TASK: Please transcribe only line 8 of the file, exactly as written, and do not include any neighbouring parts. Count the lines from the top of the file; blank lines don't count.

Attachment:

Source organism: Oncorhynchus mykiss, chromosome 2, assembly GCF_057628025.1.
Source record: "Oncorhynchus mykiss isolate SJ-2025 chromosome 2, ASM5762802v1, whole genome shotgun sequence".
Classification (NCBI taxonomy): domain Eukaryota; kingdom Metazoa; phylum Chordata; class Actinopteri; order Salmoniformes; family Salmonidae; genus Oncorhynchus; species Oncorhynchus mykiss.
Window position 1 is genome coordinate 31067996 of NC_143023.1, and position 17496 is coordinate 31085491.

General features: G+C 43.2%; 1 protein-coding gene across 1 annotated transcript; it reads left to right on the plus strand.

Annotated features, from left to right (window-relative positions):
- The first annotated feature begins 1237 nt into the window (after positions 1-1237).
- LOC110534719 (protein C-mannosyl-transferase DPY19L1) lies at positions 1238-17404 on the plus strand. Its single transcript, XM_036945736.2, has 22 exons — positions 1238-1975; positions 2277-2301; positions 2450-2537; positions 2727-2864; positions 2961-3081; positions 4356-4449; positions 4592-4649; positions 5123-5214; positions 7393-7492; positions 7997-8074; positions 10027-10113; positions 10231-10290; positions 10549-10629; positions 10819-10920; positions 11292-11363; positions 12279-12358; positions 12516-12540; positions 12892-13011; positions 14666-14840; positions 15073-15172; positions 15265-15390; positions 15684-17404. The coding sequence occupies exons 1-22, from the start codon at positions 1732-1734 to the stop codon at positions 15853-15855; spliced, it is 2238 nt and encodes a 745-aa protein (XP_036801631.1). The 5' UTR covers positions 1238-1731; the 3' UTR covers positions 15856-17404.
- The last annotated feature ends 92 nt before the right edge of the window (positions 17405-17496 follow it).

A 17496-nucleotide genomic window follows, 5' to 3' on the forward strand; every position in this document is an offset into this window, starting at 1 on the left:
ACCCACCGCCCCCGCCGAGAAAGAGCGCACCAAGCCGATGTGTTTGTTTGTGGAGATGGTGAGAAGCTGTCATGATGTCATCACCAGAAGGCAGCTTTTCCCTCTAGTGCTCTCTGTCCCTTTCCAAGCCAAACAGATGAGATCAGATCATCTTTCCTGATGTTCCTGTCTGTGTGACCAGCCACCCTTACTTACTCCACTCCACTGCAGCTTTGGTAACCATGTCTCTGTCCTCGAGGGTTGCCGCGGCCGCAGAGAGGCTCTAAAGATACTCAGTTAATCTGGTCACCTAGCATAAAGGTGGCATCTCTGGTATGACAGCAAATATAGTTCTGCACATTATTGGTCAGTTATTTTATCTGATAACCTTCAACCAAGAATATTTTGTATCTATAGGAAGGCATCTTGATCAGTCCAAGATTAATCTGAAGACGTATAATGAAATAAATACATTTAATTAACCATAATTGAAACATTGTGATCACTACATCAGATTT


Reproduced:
- LOC110534719 (protein C-mannosyl-transferase DPY19L1) lies at positions 1238-17404 on the plus strand. Its single transcript, XM_036945736.2, has 22 exons — positions 1238-1975; positions 2277-2301; positions 2450-2537; positions 2727-2864; positions 2961-3081; positions 4356-4449; positions 4592-4649; positions 5123-5214; positions 7393-7492; positions 7997-8074; positions 10027-10113; positions 10231-10290; positions 10549-10629; positions 10819-10920; positions 11292-11363; positions 12279-12358; positions 12516-12540; positions 12892-13011; positions 14666-14840; positions 15073-15172; positions 15265-15390; positions 15684-17404. The coding sequence occupies exons 1-22, from the start codon at positions 1732-1734 to the stop codon at positions 15853-15855; spliced, it is 2238 nt and encodes a 745-aa protein (XP_036801631.1). The 5' UTR covers positions 1238-1731; the 3' UTR covers positions 15856-17404.